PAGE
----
Hello, my creative neurons!
If I could choose one thing to do all day, everyday - other than making art - it would be reading. Reading has given me so much joy and I can't imagine life without snuggling with a nice cup of freshly made coffee and a good book.
Also, as it's the end of September now and it's getting colder and darker (or, if you're in Australia/NZ, it's not quite summer yet), this is the perfect time to do exactly that.
Recently I've become very curious to learn more about how we can use creativity for our wellbeing - and to understand how art therapy works. Art and psychology are both subjects that interest me greatly, and art therapy is the perfect blend of both!
So, it makes sense that I read some books on art therapy.
At this point I've got 3 books to get through, and I'm close to finishing the first one. I want to share with you which ones they are in case you'd like to join me in reading them. Once I've read them all I could write a review of each book, if that's something you'd be interested in?
These are actually recommendations that I received from actual working art therapists from the U.S. and Iceland. I emailed a few of them a while back to ask for advice on study paths to take for someone wanting to pursue art therapy, and I also asked if they had any favorite books on the subject - which they were all so kind to share! So, I expect that they are worth the read and offer some sound advice.
Here are the three books on art therapy currently on my reading list:
Art Psychotherapy (2nd edition)
- by Harriet Wadeson
This is the one book I've already started and am well over halfway through.
Dr. Harriet Wadeson is among the world's leading art therapists, as she has been working in this (relatively new) field for decades. She is also the author of this thorough and informative guide on art therapy. In this book she explains everything from the benefits of art therapy and the relationship between art therapists and other medical professionals to how art therapy is and should be taught, as well as explaining how art therapy is useful for patients with different needs - from trauma survivors to people with depression to schizoprenia, as well as people with physical conditions and addiction. She also discusses the various ways art therapy can be structured (group therapy, family therapy, individual, community based...). She even touches on how cultural differences can affect how people view or experience therapy and why understanding this is important. Honestly, this book seems to cover everything and from what I've read so far, I do feel that she explains things well, all the way to the basics. But it is a long and a pretty heavy read.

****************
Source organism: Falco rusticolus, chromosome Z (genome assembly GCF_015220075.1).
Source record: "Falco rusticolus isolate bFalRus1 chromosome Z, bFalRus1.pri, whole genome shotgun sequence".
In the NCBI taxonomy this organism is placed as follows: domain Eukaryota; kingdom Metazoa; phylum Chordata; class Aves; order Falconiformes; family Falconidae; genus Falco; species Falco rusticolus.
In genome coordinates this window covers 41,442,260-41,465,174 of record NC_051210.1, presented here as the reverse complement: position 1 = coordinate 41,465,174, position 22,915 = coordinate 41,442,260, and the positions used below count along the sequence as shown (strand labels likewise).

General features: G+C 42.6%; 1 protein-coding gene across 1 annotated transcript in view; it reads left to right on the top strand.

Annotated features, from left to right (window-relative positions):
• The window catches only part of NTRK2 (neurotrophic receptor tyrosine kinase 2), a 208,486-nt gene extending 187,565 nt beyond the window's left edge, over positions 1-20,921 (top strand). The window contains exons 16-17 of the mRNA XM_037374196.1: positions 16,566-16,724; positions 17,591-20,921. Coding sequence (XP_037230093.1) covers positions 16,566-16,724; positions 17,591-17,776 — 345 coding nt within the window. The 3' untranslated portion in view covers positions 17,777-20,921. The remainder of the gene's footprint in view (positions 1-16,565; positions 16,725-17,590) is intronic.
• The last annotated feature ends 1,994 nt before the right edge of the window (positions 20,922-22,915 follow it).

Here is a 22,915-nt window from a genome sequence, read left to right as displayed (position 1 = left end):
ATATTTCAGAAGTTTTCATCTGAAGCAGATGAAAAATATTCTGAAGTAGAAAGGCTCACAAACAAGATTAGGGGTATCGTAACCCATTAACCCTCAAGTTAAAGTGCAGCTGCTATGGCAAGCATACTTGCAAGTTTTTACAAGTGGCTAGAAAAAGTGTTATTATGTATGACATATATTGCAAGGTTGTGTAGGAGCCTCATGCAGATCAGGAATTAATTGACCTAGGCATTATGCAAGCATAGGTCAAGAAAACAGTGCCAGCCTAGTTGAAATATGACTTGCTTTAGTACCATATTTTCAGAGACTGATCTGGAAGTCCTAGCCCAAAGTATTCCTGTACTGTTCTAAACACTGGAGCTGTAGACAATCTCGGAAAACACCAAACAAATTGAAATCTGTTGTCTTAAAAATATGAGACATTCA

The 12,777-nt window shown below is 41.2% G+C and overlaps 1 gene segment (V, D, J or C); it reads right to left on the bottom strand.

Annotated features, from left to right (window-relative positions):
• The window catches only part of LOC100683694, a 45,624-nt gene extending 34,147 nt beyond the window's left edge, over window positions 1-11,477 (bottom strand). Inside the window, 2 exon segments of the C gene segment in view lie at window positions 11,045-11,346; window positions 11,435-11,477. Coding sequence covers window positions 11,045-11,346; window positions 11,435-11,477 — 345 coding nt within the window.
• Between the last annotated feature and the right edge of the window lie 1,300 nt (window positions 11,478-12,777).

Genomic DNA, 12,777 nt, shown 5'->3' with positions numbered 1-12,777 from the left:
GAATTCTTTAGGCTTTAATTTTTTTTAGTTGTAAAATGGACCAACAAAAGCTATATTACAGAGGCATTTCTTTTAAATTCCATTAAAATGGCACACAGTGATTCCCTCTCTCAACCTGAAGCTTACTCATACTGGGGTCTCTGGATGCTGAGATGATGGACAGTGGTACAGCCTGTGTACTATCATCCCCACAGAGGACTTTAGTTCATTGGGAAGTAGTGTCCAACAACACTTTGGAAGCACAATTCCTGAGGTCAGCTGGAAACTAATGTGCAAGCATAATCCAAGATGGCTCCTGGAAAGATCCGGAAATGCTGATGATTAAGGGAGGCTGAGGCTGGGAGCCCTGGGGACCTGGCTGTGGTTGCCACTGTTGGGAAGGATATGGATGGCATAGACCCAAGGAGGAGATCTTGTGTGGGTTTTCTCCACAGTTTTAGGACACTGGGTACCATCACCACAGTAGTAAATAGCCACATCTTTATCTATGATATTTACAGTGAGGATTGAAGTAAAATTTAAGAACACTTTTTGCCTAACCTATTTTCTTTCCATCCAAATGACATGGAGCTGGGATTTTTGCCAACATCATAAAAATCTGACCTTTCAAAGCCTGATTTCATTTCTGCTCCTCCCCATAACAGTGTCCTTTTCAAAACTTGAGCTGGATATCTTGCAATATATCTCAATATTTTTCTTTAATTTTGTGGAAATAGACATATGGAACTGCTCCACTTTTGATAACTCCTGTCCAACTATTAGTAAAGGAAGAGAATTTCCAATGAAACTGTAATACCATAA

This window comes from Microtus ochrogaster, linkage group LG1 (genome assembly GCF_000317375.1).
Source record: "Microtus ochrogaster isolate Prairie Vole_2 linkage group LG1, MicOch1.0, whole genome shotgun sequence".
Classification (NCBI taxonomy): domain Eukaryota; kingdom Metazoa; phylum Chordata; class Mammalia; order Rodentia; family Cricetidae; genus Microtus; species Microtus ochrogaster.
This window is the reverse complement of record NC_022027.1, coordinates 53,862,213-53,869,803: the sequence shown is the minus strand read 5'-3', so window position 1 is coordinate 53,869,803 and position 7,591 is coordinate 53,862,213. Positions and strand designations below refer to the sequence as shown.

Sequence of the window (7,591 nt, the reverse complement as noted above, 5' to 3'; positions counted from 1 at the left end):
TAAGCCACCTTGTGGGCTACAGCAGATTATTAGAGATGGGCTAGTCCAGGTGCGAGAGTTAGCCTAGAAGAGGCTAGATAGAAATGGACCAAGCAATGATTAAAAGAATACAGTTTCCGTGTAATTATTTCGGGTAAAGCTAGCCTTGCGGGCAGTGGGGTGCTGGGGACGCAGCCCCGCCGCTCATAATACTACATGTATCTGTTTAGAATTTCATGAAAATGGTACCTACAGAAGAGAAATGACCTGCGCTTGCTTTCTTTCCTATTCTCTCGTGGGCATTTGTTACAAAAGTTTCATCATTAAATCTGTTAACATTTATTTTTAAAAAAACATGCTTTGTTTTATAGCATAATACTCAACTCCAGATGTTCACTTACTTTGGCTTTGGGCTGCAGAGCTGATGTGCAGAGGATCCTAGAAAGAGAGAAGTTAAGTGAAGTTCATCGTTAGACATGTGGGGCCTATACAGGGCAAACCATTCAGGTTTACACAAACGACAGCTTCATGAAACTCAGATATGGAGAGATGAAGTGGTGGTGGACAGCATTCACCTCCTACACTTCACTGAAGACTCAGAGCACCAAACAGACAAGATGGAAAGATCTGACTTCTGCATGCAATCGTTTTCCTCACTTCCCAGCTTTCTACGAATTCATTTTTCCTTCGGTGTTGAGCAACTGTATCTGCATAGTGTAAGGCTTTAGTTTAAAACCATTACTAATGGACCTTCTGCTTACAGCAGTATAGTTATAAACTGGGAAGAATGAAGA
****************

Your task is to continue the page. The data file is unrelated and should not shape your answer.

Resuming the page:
It includes a lot of artwork made by Wadeson's former patients, which helps us gain insight.
Expressive Therapies Continuum; a Framework for Using Art in Therapy
- by Lisa D. Hinz
As far as I understand before reading this book, it is basically a guide that teaches you the foundations of art therapy - and more specifically the model of "the expressive therapies continuum" which is like a framework for assessing and planning art therapy. It tells you a brief history of the concept as well as how to apply it to your practice. This book also including case studies and artwork made by patients.
It's suggested that this book is great to use as reference as you're going.
NOTE: I actually only realised as I made this blog post that I have the 1st edition, but there is a 2nd one as well! So, if you are able to, maybe you should go for the 2nd edition? Let me know which one you read and what your thoughts are!
Handbook of Art Therapy (2nd edition)
- edited by Cathy A. Malchiodi
As the name suggests, this is simply a handbook for everything Art Therapy. It covers everything from art therapy theories and research on the subject to guidance on how to put the ideas into practice. In this second edition, there is even information about art materials to use - and they have added information on matters such as ethics and differences in cultures. I was also very excited to see that it mentions "expanded coverage of neurobiology", as I find that quite an interesting subject. Case studies and 110 examples of artwork by patients can be found in this book too - similar to the other two. At nearly 500 pages, I expect this book to be quite thorough and to cover many aspects of the field of art therapy.
Please join me in reading these books, and let me know what you think of them (in the comments, via email or even on Instagram). Or you can wait for me to read them - once I've finished them I'll give you my review here on the blog.
Take care and happy reading.